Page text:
Running water causes erosion on hillsides. The way in which erosion takes place by running water depends on many factors The steeper the slope down which the water flows, the faster it flows and generally the more rapidly the soil is washed away. If the topsoil is loose, it will carried away faster than if it is packed down or held together by vegetation. Erosion takes place more rapidly as the volume of water running over the surface increases. As in the formation of a river valley, the gullies in a hillside become both deeper and wider as the eroding action continues. A gully also grown longer with each rainfall as the water runs into the head and washes in some of the surrounding soil.
Weathering and erosion change valleys. Weathering and erosion in valleys cause large-scale changes in the formation of big river valleys. A river valley tends to deepen as the bed of the river is eroded away. This deepening continues until the river reaches its base level, which is the level of the body of water into which the river flows. Weathering and erosion of the river's banks are going on at the same time, however, and the river generally widens as it deepens to form a V-shaped valley. In areas where weathering takes place rapidly, the shape of the V changes as the widening process "catches up" with the deepening process. Generally, a "young" river is one flowing swiftly through a narrow valley with steep sides, while an "old" river is one flowing slowly through a wide valley with gently sloping sides. In dry climates, however, weathering may take place quite slowly and then the deepening process results in deep canyons such as that of the Colorado River. Rapids and waterfalls are also characteristic of young rivers. These eventually disappear as the river's bed is eroded. A river such as the Mississippi shows not only the characteristics of a young river in its headwaters but also other stages of maturity and old age as it flows from its narrower northern valley through the broad flood plains of the southern portion. The Colorado River is considered a young river, even though it has probably been eroding its way through the hard rocks to form its canyon for million of years.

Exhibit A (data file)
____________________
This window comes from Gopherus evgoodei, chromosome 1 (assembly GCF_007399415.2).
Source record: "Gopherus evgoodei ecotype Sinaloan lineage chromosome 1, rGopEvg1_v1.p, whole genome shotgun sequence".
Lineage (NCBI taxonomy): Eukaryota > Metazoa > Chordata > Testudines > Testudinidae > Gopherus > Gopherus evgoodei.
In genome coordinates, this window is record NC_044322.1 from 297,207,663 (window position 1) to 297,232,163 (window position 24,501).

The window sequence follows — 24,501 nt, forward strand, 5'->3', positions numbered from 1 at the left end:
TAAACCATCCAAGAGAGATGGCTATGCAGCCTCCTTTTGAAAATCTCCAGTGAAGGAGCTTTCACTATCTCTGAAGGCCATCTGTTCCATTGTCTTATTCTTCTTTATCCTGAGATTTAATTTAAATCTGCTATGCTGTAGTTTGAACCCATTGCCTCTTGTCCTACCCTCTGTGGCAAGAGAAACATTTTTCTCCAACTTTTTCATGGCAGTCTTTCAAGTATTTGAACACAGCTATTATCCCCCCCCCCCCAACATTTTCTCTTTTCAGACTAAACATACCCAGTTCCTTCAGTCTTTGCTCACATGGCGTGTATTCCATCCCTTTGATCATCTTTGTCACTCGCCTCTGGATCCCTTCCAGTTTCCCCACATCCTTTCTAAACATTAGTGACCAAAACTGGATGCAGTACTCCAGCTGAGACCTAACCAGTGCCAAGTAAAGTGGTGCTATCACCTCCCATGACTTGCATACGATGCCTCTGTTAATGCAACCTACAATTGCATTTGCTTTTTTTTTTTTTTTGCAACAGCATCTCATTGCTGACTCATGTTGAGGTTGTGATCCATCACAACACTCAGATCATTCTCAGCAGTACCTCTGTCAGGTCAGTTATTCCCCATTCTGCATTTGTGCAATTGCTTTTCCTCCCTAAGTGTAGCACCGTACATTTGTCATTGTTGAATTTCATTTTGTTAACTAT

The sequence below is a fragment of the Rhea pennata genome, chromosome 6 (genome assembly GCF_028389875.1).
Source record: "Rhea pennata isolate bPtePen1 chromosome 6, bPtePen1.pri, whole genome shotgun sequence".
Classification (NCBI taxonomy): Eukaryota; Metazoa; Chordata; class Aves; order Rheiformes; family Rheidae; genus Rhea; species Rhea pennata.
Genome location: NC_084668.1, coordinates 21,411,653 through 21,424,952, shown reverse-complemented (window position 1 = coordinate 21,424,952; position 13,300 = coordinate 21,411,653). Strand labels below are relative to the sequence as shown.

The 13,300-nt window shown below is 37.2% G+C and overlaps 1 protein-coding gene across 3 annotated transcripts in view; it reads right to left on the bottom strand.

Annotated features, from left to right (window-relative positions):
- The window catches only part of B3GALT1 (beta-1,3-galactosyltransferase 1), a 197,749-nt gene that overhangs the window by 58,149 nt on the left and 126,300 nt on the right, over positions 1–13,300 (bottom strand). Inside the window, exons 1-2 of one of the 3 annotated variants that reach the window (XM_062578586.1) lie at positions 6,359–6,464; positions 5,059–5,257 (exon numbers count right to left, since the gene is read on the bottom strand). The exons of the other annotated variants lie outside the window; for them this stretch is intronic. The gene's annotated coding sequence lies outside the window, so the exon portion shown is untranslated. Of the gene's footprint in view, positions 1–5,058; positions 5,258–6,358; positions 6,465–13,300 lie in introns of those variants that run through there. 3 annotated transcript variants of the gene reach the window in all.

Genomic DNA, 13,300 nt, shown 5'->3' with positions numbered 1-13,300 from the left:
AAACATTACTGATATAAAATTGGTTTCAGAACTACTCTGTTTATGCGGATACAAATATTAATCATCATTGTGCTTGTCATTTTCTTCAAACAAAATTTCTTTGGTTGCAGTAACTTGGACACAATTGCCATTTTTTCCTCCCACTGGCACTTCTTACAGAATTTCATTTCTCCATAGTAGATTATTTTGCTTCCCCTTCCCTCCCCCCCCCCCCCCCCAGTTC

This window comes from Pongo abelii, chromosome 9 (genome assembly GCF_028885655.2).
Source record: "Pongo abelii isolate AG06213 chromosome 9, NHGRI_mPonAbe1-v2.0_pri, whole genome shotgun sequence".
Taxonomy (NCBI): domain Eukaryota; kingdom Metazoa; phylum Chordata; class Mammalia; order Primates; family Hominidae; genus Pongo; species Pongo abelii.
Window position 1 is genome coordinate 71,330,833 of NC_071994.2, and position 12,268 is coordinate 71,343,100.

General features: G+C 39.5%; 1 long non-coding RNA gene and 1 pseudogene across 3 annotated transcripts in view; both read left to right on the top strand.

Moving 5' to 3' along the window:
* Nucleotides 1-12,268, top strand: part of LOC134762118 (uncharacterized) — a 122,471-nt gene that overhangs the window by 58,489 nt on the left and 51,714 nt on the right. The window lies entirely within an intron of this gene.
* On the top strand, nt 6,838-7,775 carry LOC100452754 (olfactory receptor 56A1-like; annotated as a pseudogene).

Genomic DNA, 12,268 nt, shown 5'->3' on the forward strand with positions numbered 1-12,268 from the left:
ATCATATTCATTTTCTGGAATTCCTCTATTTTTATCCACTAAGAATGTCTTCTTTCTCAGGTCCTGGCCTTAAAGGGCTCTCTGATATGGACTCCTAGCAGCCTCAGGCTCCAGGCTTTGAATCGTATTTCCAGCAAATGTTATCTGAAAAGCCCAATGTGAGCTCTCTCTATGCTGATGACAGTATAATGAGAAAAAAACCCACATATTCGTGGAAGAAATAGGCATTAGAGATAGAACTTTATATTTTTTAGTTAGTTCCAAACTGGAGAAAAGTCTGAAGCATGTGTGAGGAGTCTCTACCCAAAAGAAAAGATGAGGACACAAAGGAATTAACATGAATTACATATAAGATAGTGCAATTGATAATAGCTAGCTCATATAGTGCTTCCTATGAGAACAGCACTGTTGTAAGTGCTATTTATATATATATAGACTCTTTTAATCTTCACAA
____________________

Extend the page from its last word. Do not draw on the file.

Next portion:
Some erosion, such as that described in connection with river valleys, takes place slowly. The destructive soil erosion discussed in the largest part of this selection, however, goes on rapidly. One of the most important problems facing our country is the conservation of the soil lost by rapid erosion. Scientists have directed their attention to this problem and have found several effective solutions to it.
1. The passage mainly deals with causes of erosion.
2. Erosion is caused by natural forces such as a creeping glacier in mountain valley, the pounding ocean waves.
3. Wind is the most effective agent of erosion.
4. Vegetation increases the speed of running water on hillsides.
5. Young rivers are characterized by rapids and waterfalls.
6. Erosion can change rocks into fertile farm lands.
7. The movements of the earth's crust is more destructive than erosion.
8. Erosion is a natural phenomenon to______the earth's surface.
9. The cooler, denser*air moves downward toward the earth because of______.
10. Even a short rain may result in ______ if the soil is loose and not protected by
答案：1. Y 2. Y 3. N 4. N 5. Y 6. N 7. NG 8. level 9. the force of gravity 10. small gullies